At the time predicted for the visual maximum by the Nemetode analysis (0445) levels are certainly high. On the other hand the IMO predicted a short-lived maximum on Jan 04 at 0820 and the BAA on Jan 04 at 0900. Perhaps the rise and fall of a radio maximum at around 0830 was detected here – but the peak was lost to the ‘hollowing-out’ of the curve caused by the null detection point falling at the same time. This would be a long maximum, abruptly ended.
In all this I haven’t taken account of the changing altitude of the radiant as the maths is a bit complicated. I will have to think about that one!
Colin6 January 2020 at 11:48 am #581873
That’s a really nice set of radio data. During that time there is only a low level of activity from minor showers, and the ever-present sporadics, so we can assume the plots give a good approximation of Quadrantid rates.
The NEMETODE peak of 04:45 UT was derived from combining several years’ data and the individual years will have profiles that are affected by sub-peaks, brief drops in meteor flux, etc. The peaks suggested by the IMO and the BAA Handbook Meteor Diary were based on slightly later solar longitudes. The maxima derived from visual, video, radio and professional radar systems can differ in time because they can be detecting meteors from different sized meteoroid bodies and particle-sorting takes place in the stream, etc.
In some cases a bright meteor seen visually won’t have been detected on radio, and a very good radio trace wasn’t picked up by video cameras. I guess these are examples of optimal / non-optimal radio detection alignments.
We had awful conditions for visual and video work this week, so I’ll ask our radio observers to have a look at your extensive coverage.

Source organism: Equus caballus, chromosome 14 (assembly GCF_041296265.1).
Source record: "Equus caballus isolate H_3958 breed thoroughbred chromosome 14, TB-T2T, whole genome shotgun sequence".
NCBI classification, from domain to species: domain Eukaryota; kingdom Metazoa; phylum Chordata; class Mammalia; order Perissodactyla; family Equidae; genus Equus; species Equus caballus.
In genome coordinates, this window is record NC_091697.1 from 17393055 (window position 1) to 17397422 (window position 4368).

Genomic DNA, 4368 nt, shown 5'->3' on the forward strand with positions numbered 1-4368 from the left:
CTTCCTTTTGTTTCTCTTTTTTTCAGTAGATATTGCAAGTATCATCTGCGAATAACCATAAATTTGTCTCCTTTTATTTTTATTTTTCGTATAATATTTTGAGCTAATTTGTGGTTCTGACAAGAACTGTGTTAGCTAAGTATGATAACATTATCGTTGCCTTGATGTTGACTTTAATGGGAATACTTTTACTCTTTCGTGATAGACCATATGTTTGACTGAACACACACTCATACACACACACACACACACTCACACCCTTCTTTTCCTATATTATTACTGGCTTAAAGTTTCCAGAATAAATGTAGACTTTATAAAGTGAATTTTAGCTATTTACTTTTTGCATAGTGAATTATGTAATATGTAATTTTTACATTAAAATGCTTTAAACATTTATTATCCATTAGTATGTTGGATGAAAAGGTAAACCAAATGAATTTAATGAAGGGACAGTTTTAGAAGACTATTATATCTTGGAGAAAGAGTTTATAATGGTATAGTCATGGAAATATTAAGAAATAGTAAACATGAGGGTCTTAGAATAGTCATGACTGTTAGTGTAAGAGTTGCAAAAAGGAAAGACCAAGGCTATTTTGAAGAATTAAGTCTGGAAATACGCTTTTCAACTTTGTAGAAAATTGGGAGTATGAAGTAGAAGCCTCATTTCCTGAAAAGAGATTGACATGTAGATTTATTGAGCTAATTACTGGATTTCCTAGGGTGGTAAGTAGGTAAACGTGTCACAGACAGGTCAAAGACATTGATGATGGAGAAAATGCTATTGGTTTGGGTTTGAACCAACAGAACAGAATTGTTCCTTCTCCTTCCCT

I’m surprised we aren’t a nation of radio astronomers.
Alex.6 January 2020 at 2:32 pm #581874Colin BridenParticipant
Thanks Alex. For completeness I attach the chart for 200105 – which I should have done in the first place. My own feeling is that it does not show anything exceptional. I turned it off at 1200 as I needed the radio for something else!
Best wishes Colin8 January 2020 at 2:14 pm #581879Bill WardParticipant
Being away from home over the new year I was unable to do any spectroscopy. Given the weather I don’t think that would have been very successful anyway… ; – )
I did, however, attempt some visual observing from where I was, just outside Dundee, and for a brief spell I thought is was going to hold. Alas, no but I did see 2 Qua’s and 1 Spo in just under an hour. Nice to see the real thing from time to time…
My radio system kept vigil on my behalf and I was surprised to see that in terms of the maximum meteor count this years QUA’s pipped the 2019 GEM’s for the highest rate. 156 QUA’s 04-05UT verse’s 143 GEM’s also 04-05UT. Of course the GEM rate is pretty high over a much longer period…
I’ll put together some graphs at some point but it looks like it would have been a nice show given some clear skies.
- You must be logged in to reply to this topic.